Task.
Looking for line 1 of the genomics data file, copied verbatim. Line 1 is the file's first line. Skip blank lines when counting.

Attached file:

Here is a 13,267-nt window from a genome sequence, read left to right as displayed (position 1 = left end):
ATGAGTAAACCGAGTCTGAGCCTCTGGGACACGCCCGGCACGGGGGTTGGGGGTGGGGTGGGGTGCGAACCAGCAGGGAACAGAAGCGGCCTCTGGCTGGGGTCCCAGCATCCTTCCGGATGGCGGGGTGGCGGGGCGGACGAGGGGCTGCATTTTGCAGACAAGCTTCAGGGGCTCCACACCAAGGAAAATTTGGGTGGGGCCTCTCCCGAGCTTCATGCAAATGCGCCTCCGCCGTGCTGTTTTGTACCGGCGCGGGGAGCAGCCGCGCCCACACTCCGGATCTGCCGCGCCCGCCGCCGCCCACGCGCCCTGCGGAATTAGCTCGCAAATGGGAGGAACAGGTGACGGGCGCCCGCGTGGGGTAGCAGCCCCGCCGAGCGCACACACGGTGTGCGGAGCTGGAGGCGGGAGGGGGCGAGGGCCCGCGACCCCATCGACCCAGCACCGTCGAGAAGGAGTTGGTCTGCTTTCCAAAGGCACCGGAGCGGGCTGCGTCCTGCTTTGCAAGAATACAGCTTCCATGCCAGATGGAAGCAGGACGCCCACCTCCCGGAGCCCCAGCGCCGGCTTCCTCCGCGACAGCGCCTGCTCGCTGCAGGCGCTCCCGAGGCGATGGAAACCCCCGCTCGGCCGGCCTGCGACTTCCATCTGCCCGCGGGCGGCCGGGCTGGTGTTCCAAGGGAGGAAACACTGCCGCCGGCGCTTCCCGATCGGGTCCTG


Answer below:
Here is a 13,267-nt window from a genome sequence, read left to right as displayed (position 1 = left end):